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E.G.

posted February 1, 2010 at 4:12 pm


Hmmm, football is bad enough, I suppose (although I love to watch it).
But, for absolute gladitorial excess, you need to watch a bit of NHL – or even minor league – hockey.
See this… and associated video (if you can stomach it):
http://www.theglobeandmail.com/sports/cormier-hit-gives-hockey-a-chance-to-learn-valuable-lesson/article1443754/



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Peggy

posted February 1, 2010 at 5:08 pm


Having a 14 year old football player, I am right in the middle of this debate. And it does follow the earlier post, in that the mentality of the coaches and players is to “kill ‘em” or “take ‘em out” and there is less and less of the wonderful beauty and finesse of talented athletes doing what they do … without seeking to maim each other.
My son is a quarterback, and so is the “prize” take-down coveted by so many … second only to whomever he gets the ball to!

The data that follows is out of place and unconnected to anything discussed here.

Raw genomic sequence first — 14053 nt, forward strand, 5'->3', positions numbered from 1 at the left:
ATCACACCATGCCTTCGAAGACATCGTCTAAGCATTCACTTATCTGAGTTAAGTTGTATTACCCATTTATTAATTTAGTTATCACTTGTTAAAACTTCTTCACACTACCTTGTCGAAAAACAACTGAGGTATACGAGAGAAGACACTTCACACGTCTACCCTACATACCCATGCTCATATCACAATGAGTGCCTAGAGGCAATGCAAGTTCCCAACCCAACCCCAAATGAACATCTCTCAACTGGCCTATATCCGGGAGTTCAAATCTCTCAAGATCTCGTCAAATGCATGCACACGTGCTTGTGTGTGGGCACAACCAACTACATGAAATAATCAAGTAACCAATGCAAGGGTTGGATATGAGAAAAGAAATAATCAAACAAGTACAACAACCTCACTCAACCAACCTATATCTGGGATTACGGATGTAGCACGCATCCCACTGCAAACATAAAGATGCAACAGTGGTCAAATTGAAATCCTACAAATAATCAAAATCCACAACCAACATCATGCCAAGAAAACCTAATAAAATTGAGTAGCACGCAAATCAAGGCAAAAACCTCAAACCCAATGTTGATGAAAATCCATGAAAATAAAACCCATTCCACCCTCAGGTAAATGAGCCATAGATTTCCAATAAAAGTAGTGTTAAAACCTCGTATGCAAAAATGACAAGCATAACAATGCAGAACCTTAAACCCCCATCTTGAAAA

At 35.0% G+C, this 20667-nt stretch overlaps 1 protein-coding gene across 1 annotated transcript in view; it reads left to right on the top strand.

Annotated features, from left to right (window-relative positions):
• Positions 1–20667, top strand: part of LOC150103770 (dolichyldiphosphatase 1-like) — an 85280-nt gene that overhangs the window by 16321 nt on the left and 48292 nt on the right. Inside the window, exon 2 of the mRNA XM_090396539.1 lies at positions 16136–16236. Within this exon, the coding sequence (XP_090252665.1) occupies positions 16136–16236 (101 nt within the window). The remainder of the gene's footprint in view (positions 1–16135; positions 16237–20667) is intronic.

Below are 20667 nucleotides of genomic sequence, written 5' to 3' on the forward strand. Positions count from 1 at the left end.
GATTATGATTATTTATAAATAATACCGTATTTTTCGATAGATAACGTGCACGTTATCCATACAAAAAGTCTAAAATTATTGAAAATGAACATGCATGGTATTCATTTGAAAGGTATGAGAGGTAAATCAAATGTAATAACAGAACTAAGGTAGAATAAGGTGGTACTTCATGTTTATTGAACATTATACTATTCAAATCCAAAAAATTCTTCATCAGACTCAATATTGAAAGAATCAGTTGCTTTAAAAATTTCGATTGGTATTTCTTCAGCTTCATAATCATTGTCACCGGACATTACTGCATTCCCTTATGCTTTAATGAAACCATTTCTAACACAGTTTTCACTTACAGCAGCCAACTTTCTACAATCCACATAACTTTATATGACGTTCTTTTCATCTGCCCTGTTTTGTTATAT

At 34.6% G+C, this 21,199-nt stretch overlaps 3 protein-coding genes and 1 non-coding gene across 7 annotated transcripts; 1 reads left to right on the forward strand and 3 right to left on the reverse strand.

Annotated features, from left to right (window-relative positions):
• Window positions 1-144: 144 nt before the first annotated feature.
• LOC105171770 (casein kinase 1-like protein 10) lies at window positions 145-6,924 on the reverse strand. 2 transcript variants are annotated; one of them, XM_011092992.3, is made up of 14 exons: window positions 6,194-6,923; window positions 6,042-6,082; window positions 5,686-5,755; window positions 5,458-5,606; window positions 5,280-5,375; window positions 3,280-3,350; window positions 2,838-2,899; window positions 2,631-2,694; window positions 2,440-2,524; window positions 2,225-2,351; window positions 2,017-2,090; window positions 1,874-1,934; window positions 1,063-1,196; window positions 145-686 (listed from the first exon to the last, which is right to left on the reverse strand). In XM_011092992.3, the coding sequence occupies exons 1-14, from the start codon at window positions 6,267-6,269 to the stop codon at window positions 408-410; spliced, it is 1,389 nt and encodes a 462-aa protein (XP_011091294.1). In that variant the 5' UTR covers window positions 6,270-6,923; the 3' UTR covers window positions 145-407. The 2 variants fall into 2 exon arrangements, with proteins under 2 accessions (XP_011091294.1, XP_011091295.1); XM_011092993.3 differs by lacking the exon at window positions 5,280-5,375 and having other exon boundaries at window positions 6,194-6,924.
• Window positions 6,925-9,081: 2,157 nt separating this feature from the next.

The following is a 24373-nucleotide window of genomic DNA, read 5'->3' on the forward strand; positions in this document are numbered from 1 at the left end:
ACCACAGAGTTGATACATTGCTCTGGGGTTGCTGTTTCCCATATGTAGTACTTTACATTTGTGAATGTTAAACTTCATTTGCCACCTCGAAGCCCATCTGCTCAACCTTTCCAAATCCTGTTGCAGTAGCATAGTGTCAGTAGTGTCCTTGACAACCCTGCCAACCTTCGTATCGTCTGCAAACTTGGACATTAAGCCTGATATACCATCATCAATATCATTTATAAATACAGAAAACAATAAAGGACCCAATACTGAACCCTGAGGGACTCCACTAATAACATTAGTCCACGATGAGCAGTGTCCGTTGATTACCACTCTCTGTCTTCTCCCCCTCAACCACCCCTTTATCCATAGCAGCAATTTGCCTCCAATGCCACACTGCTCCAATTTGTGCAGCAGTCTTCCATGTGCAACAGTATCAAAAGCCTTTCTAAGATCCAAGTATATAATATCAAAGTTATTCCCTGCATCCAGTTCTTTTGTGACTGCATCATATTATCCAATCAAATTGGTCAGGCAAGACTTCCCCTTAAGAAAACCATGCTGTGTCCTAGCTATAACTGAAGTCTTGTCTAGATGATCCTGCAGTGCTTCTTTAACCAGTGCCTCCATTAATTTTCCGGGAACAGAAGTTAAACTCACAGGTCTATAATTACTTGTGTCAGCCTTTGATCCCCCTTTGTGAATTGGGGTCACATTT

I also have three sons whose heads have all be rung a few times … and that’s just playing around at home! Fortunately, we have some fabulous doctors who are in the know about how to deal with concussions and related brain issues.
The rule in our house is that they may play sports offered at school … and we do a lot of talking about priorities (going back to the previous post).
With the current opinions suggesting that the frontal lobe is not fully integrated until the mid 20s, it is all the more frightening that our children are being thrashed before they can make some of those “should I” calls, and are, rather, being taught to let the “wild” part of the brain run the show.
Parents have to show more restraint in their own enthusiasm and with regard to their children’s safe participation in sports.
…I am just grateful that I did not live in ancient Sparta (have you seen the movie “300″, Scot?)….
…and the similar discussion about sports “enthusiasm” over at the Internet Monk really is very interesting.



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Derek

posted February 1, 2010 at 5:10 pm


It looks like were the frog in the proverbial pot with this issue. If the effects were immediate we would jump out but since it takes a while there is some boiling going on.
It would be interesting to compare football with rugby as far as head injuries are concerned. I hope that solutions are found. Roll Tide!